LBF News republished: July 2012 – The Australian: Firms Must Look Outside the Recruiting Box

  • August 1st, 2017

This was originally published in LBF News in July 2012. The Australian article was written by Leo Shanahan.

WHILE making a name for herself as founder and head of indigenous recruitment and consulting firm LBF Consulting, Lani Blanco-Francis moved to Sydney to prove herself on a bigger stage.

“I come from a small community in far north Queensland,” Blanco-Francis says. “Born in Mossman, north of Port Douglas, raised in Weipa. I was the kind of girl that wanted more than just Weipa, and to get out and explore other opportunities. So I applied to study dance with the Aboriginal and Islander Skills Association in Sydney.”

Her sister, also a professional dancer, left Weipa not long after to pursue her career in New York. “I found it quite hard being in a big city,” she says.

“The first few weeks I was just crying, saying ‘I want to come back’, but I was lucky to have a good family that said ‘no, stay there’.
“I was staying at the Tony Mundine (indigenous hostel), so I would work there. I started my day at five in the morning, finish my day at six o’clock, then do a performance of an evening on the weekend.”

While a professional dance career eluded her, Blanco-Francis applied her dancer’s work ethic to a career in human resources, starting at the ABC while still studying dance.

“I was lucky enough to get a traineeship over at the ABC at Gore Hill,” she says.

“I was looking at the broader diversity banner, compliance and HR, a lot of HR. So after that I was with Qantas for seven years, and then with Insurance Australia Group.”

Blanco-Francis saw an opportunity to branch out on her own, after becoming frustrated by

a lack of access for indigenous people to the labour market.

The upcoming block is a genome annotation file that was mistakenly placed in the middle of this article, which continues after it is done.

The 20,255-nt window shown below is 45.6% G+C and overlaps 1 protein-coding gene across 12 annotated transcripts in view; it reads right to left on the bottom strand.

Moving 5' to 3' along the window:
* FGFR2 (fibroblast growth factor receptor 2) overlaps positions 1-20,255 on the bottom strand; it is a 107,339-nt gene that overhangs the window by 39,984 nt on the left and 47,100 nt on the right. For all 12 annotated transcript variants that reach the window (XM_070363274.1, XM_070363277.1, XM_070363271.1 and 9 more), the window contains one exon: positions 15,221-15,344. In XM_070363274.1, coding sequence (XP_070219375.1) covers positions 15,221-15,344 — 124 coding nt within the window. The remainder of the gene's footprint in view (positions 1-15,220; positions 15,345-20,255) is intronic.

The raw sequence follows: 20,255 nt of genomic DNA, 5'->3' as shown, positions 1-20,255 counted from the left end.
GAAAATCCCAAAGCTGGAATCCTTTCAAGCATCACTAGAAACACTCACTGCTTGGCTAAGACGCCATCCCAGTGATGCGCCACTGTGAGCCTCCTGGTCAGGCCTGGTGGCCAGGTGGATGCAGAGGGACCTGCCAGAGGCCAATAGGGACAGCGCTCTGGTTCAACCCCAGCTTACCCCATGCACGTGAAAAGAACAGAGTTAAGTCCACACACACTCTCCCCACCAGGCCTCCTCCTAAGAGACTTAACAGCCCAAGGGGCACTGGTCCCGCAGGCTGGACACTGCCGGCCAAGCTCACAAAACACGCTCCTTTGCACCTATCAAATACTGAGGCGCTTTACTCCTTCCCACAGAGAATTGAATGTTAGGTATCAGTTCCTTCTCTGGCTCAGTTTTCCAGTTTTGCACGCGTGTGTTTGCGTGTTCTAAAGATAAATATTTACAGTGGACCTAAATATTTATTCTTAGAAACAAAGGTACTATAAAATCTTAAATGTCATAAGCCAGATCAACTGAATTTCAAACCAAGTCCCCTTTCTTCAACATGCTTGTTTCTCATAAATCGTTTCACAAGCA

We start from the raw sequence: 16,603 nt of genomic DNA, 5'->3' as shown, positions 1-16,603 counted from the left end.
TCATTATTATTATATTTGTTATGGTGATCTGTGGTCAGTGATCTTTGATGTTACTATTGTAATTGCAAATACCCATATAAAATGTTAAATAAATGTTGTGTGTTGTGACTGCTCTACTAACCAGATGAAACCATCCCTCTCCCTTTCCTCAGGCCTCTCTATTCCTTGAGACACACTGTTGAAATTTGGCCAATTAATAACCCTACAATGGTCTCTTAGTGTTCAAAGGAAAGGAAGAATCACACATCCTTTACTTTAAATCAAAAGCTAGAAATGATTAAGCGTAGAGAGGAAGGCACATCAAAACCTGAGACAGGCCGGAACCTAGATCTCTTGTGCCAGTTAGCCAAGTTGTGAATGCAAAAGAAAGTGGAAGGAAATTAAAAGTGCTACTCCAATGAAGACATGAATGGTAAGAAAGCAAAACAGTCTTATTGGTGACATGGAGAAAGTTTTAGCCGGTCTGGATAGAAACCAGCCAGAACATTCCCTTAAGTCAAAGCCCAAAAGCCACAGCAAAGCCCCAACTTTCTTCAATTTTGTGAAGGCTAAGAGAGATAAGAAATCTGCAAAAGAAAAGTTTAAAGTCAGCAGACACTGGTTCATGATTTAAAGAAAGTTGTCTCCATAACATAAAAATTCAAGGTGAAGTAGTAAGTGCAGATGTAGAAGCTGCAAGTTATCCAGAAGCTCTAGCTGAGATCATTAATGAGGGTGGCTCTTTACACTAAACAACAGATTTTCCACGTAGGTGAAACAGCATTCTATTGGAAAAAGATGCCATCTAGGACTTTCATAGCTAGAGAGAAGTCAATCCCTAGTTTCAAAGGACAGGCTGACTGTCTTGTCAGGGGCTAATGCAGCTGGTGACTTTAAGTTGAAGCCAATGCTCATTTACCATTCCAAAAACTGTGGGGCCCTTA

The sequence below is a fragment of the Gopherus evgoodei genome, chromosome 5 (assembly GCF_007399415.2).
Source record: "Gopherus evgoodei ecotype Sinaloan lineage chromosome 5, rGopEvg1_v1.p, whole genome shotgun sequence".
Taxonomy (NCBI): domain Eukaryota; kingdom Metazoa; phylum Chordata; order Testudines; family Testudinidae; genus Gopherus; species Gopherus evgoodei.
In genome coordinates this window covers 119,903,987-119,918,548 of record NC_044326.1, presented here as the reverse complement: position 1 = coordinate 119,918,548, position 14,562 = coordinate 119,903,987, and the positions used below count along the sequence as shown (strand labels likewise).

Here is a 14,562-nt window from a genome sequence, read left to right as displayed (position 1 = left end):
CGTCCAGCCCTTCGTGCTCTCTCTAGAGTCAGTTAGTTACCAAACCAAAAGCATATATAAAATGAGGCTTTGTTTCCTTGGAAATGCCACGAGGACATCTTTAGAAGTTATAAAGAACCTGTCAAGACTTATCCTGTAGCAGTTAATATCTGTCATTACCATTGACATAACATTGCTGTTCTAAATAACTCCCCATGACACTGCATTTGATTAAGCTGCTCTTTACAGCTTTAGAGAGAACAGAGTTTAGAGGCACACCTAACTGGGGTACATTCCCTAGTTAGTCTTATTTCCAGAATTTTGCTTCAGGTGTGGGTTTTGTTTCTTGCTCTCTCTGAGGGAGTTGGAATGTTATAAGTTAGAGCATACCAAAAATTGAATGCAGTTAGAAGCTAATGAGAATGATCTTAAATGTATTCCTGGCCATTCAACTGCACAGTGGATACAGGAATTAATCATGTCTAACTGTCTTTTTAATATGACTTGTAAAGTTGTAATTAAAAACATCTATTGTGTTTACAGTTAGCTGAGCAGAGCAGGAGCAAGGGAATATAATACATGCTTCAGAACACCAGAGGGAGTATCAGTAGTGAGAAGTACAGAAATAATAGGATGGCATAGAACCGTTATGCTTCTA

“A lot of this was built out of frustration. I was quite naive, and perhaps if I had known what I know now maybe I wouldn’t be doing what I do,” she says.

“However, there was a gap in the market and at the time I was thinking about labour supply in the insurance industry, and I was thinking what roles I could get Aboriginal and Torres Strait islanders into.

“So then I went out in a partnership with a friend of mine, and we looked at engaging with businesses and getting indigenous people job-ready.”

Blanco-Francis founded her own company, LBF Consulting, by herself in September 2008.
Subsidised by the Department of Workplace Relations, it has four full-time staff and is set to turn a profit in the coming year.

About 60 per cent of its business is devoted to recruitment, with the rest a mix of corporate consulting and strategy development on indigenous issues.

Blanco-Francis says her biggest challenge is getting corporations to understand that indigenous people will be completely out of touch with the most basic networks most employees rely on.

“A lot of Aboriginal people would not look in a newspaper or an employment agency,” she says.

“They would go to where they feel most comfortable, which is local Aboriginal organisations and specialists. So corporates need to advertise in a way that accesses that talent.

“There is not a lot of exposure to corporate opportunities, so local Aboriginal and Torres Strait Islanders can see what’s on offer. Sometimes it can be as simple as a corporate putting on an employment fair targeted at indigenous workers.”

Blanco-Francis argues the tendency to look overseas to plug holes in the labour market ignores the demographic benefits offered by a growing indigenous population.

 

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